MIDWAY, Ky. (LEX 18) — One day before Gov. Andy Beshear signed a proclamation recognizing June 19 as 'Juneteenth National Freedom Day,' the mayor of Midway made the unexpected announcement that he would recognize the day as a city holiday.
"We should have done this a long time ago," Mayor Grayson Vandegrift said. "I feel bad that we're just now getting around to it."
Mayor Vandegrift's idea for an executive order was suggested by his wife, and inspired by the ongoing discussions about race relations in the country.
"We have a problem in this country," Vandegrift said, citing the instances in which black men and women have died as a result of alleged police brutality. "And you can take each one on a case-by-case basis, but we clearly still have a major endemic problem that's still here."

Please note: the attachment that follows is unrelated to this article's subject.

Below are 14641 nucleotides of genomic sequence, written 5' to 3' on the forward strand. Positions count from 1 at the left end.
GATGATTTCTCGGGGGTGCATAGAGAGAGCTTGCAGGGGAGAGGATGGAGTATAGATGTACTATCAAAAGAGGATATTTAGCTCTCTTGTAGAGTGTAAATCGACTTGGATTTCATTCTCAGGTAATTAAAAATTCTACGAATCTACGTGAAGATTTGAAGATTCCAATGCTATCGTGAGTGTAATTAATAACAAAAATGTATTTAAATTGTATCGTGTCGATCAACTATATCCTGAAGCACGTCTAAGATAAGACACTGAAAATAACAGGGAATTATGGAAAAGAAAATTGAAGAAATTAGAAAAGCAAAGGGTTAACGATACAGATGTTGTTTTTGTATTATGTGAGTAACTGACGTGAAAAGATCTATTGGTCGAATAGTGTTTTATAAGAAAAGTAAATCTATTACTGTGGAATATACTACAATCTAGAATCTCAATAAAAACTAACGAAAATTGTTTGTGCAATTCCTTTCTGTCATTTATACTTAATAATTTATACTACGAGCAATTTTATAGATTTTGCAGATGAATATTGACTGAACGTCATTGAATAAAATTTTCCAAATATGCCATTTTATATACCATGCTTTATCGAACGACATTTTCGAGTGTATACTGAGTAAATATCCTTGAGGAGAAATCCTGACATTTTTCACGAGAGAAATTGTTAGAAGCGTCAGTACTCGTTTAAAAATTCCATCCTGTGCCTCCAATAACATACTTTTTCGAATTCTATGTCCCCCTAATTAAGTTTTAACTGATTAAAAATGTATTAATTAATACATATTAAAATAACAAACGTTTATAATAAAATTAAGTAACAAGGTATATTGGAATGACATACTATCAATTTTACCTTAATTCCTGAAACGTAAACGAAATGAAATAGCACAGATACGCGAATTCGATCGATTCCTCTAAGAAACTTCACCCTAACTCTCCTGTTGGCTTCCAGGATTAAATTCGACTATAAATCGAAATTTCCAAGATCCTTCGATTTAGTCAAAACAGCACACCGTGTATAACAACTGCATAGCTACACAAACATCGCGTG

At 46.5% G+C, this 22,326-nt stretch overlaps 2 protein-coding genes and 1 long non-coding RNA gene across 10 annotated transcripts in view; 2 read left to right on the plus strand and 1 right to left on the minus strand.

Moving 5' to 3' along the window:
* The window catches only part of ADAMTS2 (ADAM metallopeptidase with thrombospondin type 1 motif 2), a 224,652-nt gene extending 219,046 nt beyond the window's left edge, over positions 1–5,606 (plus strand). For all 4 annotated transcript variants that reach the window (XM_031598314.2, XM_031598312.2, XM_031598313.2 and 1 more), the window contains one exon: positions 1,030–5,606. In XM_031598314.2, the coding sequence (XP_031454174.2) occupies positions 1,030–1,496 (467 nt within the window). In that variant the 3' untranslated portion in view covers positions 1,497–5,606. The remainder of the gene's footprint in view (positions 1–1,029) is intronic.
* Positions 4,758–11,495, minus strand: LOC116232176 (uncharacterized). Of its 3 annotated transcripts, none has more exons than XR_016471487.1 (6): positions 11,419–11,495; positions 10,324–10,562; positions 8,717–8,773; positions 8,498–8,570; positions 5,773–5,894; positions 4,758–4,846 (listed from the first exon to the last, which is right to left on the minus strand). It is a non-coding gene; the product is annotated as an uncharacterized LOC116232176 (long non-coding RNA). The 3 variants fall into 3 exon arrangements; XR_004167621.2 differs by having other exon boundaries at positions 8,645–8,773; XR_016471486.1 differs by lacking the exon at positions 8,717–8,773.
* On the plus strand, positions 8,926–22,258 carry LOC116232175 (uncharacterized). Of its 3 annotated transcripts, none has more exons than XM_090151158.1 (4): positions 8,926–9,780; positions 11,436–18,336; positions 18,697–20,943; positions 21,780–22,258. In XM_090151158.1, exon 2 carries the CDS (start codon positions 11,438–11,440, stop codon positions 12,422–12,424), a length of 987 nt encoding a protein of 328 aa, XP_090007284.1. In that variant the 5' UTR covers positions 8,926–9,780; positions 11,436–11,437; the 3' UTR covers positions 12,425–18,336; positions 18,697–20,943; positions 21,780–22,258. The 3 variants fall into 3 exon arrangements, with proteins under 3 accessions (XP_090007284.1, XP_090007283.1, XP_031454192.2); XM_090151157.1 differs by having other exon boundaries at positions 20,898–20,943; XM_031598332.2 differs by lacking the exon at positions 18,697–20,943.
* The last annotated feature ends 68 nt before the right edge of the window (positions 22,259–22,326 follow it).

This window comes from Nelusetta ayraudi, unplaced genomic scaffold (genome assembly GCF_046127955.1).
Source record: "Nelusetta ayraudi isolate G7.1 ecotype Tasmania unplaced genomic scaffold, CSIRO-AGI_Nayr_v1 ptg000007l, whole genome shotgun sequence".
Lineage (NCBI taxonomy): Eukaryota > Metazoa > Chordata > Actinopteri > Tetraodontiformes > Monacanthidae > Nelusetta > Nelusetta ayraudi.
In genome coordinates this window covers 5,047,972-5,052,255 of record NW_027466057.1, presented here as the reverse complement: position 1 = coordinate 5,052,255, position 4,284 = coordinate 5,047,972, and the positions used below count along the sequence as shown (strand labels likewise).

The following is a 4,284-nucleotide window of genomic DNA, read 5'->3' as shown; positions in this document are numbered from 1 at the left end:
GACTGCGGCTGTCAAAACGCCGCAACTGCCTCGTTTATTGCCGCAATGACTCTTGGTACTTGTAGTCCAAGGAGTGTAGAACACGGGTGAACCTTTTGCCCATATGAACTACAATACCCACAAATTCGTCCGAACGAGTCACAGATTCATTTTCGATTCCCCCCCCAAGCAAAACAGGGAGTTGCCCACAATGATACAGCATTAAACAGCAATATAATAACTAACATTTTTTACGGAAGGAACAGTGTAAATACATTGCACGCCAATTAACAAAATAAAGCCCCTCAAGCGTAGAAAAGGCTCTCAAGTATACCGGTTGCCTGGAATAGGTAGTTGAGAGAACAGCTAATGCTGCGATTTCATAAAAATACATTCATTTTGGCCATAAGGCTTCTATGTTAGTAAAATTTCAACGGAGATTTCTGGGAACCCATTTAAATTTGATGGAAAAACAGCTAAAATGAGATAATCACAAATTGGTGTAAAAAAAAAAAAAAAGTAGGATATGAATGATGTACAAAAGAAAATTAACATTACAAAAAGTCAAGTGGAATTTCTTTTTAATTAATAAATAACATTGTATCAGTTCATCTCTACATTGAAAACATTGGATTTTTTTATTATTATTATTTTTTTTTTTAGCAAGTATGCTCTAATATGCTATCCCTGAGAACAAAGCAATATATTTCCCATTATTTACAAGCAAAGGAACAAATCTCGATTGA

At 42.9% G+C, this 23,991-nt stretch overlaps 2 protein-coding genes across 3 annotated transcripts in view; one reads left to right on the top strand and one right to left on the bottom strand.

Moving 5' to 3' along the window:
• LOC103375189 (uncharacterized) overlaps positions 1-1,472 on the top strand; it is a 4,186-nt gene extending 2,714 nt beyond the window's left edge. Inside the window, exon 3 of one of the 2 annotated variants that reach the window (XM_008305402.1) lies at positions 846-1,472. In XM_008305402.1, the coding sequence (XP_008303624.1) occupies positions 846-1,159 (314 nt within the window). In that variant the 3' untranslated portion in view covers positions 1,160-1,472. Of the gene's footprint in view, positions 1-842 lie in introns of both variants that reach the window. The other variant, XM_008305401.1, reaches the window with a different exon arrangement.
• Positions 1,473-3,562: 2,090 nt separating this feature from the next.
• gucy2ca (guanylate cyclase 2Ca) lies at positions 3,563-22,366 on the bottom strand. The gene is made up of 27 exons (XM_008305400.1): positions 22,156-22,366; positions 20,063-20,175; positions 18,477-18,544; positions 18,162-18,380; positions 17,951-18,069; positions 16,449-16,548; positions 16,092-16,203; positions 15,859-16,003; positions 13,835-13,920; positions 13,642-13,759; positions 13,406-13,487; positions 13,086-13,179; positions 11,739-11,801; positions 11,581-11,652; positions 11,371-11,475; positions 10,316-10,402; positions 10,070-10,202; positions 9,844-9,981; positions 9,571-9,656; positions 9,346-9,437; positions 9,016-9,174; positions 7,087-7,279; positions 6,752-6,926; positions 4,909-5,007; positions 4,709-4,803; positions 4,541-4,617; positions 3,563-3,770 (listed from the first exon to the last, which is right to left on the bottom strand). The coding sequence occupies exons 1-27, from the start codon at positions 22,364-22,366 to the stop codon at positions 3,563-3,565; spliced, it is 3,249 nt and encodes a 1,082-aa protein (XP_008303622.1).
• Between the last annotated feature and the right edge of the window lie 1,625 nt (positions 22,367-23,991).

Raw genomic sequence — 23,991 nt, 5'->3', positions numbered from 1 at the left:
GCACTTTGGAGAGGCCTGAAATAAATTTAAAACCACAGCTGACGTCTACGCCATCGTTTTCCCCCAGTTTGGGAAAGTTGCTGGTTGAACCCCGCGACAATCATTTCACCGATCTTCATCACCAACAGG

Across the country, protesters have taken to the streets to voice their anger over police brutality and racial injustice, prompting elected officials to promise to address racial inequities in healthcare, education, and other areas.
Vandegrift recognizes his executive order regarding Juneteenth, which commemorates the official end of slavery in the United States, is not "earth shattering," but he says it's a start.
"Now it's time for me to shut up," Vandegrift said. "It's time for me to listen. It's time for other white folks to listen and just to absorb and to think about it."
Vandegrift wants to organize a virtual town hall on race relations, but he said it's important that Black people in the community lead the conversation.
Per the executive order, all city offices in Midway will be closed on June 19 and city employees will have a paid holiday in observance.
Gov. Beshear said he would ask the legislature to pass legislation recognizing Juneteenth as an official state holiday.